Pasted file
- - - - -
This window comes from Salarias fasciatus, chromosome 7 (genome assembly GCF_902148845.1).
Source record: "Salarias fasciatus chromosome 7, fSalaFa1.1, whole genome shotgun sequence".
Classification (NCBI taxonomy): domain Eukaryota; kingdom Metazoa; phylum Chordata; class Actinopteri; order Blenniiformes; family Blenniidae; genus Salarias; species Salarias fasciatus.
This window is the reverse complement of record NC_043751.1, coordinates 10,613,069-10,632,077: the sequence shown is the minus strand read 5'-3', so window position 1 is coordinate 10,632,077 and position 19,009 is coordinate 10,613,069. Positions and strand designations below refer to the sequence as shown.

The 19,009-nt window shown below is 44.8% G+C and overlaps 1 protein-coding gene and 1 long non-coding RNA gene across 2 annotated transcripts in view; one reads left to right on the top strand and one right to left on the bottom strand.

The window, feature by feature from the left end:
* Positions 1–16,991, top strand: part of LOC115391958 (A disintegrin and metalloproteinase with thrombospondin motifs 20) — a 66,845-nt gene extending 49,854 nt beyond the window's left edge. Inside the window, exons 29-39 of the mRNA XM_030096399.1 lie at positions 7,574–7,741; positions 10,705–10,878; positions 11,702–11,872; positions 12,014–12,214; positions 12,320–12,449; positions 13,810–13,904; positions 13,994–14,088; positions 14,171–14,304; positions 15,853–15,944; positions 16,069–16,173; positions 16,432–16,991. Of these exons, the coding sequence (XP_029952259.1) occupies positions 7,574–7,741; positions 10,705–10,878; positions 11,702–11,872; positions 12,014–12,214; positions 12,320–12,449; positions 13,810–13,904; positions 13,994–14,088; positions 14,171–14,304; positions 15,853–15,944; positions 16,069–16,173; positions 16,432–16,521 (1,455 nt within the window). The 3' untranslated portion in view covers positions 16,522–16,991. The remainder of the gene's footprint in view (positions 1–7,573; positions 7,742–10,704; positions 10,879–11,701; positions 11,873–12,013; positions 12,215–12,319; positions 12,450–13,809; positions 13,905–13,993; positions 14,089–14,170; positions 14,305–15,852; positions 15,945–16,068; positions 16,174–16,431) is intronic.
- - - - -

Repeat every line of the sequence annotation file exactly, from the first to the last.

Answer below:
This window comes from Salarias fasciatus, chromosome 7 (genome assembly GCF_902148845.1).
Source record: "Salarias fasciatus chromosome 7, fSalaFa1.1, whole genome shotgun sequence".
Classification (NCBI taxonomy): domain Eukaryota; kingdom Metazoa; phylum Chordata; class Actinopteri; order Blenniiformes; family Blenniidae; genus Salarias; species Salarias fasciatus.
This window is the reverse complement of record NC_043751.1, coordinates 10,613,069-10,632,077: the sequence shown is the minus strand read 5'-3', so window position 1 is coordinate 10,632,077 and position 19,009 is coordinate 10,613,069. Positions and strand designations below refer to the sequence as shown.

The 19,009-nt window shown below is 44.8% G+C and overlaps 1 protein-coding gene and 1 long non-coding RNA gene across 2 annotated transcripts in view; one reads left to right on the top strand and one right to left on the bottom strand.

The window, feature by feature from the left end:
* Positions 1–16,991, top strand: part of LOC115391958 (A disintegrin and metalloproteinase with thrombospondin motifs 20) — a 66,845-nt gene extending 49,854 nt beyond the window's left edge. Inside the window, exons 29-39 of the mRNA XM_030096399.1 lie at positions 7,574–7,741; positions 10,705–10,878; positions 11,702–11,872; positions 12,014–12,214; positions 12,320–12,449; positions 13,810–13,904; positions 13,994–14,088; positions 14,171–14,304; positions 15,853–15,944; positions 16,069–16,173; positions 16,432–16,991. Of these exons, the coding sequence (XP_029952259.1) occupies positions 7,574–7,741; positions 10,705–10,878; positions 11,702–11,872; positions 12,014–12,214; positions 12,320–12,449; positions 13,810–13,904; positions 13,994–14,088; positions 14,171–14,304; positions 15,853–15,944; positions 16,069–16,173; positions 16,432–16,521 (1,455 nt within the window). The 3' untranslated portion in view covers positions 16,522–16,991. The remainder of the gene's footprint in view (positions 1–7,573; positions 7,742–10,704; positions 10,879–11,701; positions 11,873–12,013; positions 12,215–12,319; positions 12,450–13,809; positions 13,905–13,993; positions 14,089–14,170; positions 14,305–15,852; positions 15,945–16,068; positions 16,174–16,431) is intronic.